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Numbers to Twenty on the MathRack Sample Lesson

numbers-to-twentyVirtual manipulatives are a great way to engage students in communicating their mathematical thinking while offering opportunities for students to develop strategies and model their thinking. DreamBox’s MathRack QuickImages are designed to ensure students look for and make use of the five- and ten-structures, and develop automatically with basic math facts.

Please click here to view the Numbers to Twenty on the MathRack Teacher Tool.

Sample Lesson Plan


Students use multiple strategies to identify the number of beads on the math rack.  This lesson is about the students looking for mathematical structure and using it to explain their strategies.


  1. The teacher calls on a student to click on the card to show the math rack and instructs the other students to “look carefully and tell us how many beads you see.” The student returns to her seat.
  2. After the card flips back to the blank side, the teacher invites the students to share what they saw and how they figured out the total.  “What did you see?  Turn to your neighbor and tell what you think.”
  3. After a few moments of these paired discussions, start the whole group discussion.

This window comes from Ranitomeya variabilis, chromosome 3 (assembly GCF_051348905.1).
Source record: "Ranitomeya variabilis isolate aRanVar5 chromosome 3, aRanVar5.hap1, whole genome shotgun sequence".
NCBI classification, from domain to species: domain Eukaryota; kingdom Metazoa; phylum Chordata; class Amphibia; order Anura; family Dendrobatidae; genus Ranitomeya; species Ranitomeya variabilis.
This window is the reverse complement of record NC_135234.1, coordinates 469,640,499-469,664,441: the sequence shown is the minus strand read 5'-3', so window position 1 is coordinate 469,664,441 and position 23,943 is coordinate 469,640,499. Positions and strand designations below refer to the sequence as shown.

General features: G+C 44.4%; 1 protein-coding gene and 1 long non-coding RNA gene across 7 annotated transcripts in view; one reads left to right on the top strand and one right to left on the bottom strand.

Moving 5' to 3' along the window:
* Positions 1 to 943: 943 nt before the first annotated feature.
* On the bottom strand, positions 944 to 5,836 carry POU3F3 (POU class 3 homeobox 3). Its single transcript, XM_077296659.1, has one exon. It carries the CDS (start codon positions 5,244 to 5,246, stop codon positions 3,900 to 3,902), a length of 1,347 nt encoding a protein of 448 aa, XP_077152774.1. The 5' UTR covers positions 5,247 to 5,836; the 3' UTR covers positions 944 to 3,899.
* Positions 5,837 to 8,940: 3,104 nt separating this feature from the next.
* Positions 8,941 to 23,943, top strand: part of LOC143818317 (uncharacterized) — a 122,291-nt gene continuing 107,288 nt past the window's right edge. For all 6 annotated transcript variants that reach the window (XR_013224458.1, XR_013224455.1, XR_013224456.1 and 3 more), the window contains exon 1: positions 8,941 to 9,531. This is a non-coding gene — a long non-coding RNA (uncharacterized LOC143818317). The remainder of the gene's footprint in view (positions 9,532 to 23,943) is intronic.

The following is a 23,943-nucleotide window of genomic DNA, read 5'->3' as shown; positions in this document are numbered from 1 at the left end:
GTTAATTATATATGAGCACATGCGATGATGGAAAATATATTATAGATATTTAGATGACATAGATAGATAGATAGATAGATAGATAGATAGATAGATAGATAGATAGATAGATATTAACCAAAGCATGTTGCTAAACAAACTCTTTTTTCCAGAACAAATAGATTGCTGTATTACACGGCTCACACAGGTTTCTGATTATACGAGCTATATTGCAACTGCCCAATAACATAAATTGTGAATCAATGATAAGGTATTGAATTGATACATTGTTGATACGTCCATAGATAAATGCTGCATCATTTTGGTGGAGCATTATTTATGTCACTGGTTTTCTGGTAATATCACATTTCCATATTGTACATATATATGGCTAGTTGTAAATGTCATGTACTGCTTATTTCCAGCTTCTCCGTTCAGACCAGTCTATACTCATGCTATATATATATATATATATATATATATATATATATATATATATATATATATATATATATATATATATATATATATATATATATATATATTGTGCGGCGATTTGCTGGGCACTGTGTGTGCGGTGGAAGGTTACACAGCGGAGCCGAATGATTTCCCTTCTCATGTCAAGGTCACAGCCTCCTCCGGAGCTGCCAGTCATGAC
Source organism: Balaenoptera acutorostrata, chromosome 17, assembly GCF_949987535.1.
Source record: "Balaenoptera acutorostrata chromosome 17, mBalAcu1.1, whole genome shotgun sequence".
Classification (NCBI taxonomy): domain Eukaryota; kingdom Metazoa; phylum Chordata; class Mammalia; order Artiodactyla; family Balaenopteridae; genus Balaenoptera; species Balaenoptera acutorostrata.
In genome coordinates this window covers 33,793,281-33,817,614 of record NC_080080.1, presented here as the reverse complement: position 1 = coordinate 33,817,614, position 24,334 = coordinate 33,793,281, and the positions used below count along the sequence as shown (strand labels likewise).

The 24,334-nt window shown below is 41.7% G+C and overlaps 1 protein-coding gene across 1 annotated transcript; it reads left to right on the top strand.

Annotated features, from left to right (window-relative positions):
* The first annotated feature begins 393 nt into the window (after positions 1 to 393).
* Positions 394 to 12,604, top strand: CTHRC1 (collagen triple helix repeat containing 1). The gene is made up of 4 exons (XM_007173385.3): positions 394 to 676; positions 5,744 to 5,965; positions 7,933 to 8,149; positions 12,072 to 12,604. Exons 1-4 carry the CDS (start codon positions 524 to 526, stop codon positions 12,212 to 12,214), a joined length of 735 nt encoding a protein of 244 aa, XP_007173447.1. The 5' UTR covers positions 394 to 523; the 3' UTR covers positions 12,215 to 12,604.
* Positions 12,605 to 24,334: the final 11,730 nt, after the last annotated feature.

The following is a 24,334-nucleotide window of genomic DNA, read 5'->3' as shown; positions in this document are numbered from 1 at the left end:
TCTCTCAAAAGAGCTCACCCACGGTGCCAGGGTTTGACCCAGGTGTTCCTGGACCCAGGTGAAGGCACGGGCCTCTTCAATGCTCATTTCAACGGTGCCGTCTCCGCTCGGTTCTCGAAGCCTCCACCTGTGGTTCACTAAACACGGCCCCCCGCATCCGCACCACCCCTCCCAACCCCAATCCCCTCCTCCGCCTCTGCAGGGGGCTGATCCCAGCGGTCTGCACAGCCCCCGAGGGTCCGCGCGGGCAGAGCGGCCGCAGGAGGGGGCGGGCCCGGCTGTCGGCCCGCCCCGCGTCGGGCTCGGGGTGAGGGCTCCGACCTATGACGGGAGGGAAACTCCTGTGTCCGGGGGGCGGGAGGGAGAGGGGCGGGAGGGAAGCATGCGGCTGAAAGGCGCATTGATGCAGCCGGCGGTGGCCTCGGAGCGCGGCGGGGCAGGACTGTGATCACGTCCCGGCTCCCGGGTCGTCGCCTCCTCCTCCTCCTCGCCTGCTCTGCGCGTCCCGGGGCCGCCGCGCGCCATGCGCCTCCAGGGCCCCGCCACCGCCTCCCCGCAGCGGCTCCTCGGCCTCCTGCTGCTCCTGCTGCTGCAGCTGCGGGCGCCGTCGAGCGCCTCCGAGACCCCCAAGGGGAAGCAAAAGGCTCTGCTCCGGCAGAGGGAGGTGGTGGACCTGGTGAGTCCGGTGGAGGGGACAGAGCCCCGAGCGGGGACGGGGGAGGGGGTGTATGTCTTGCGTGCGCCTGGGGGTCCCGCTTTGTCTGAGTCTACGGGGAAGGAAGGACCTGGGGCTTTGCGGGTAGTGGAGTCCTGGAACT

4. Call on a student to explain what they saw and how they figured it out.

    Possible responses

    • I saw 5 red and 5 white on top with 5 red on the bottom and 4 white on the bottom.  (Student may have difficulty coming up with the total.)
    • Another student may agree but states that he saw 10 (either noticing the entire top row has ten or all ten red counters) and counted up from there.
    • I didn’t have to count because I knew there were 5 red on the top and bottom that make 10 and five white and four white make 9 which is 19.
    • I know there are 20 in all, and only one is missing, so there are 19.
  1. The student who answers moves up to the white board and clicks “show card” and explains his answer.  That student finds the corresponding number at the bottom of the board and clicks the “next” button.
  2. Repeat the activity above for more cards giving multiple children the opportunity to share their responses and strategies.  If students are unable to recognize the number of beads during the brief “flip” of the card, the teacher may “show card” and give students the opportunity to count the beads; however, the purpose of the activity is to lead students to looking for and using the structure, understanding base 10, and explaining strategies using this knowledge.


Common Core State Standards








Number and Operations in Base Ten

Work with numbers 11-19 to gain foundations for place value.

Compose and decompose numbers from 11 to 19 into ten ones and some further ones, e.g. by using objects or drawings, and record each composition or decomposition by a drawing or equation; understand that these numbers are composed of ten ones and one, two, three, four, five, six, seven, eight, or nine ones.



Mathematical Practices


Look for and make use of structure.

Adapted from: Fosnot & Dolk. “Addition and Subtraction Facts on the Horizon.” Young Mathematicians at Work: Constructing Number Sense, Addition, and Subtraction (Portsmouth, NH: Heinemann) 106.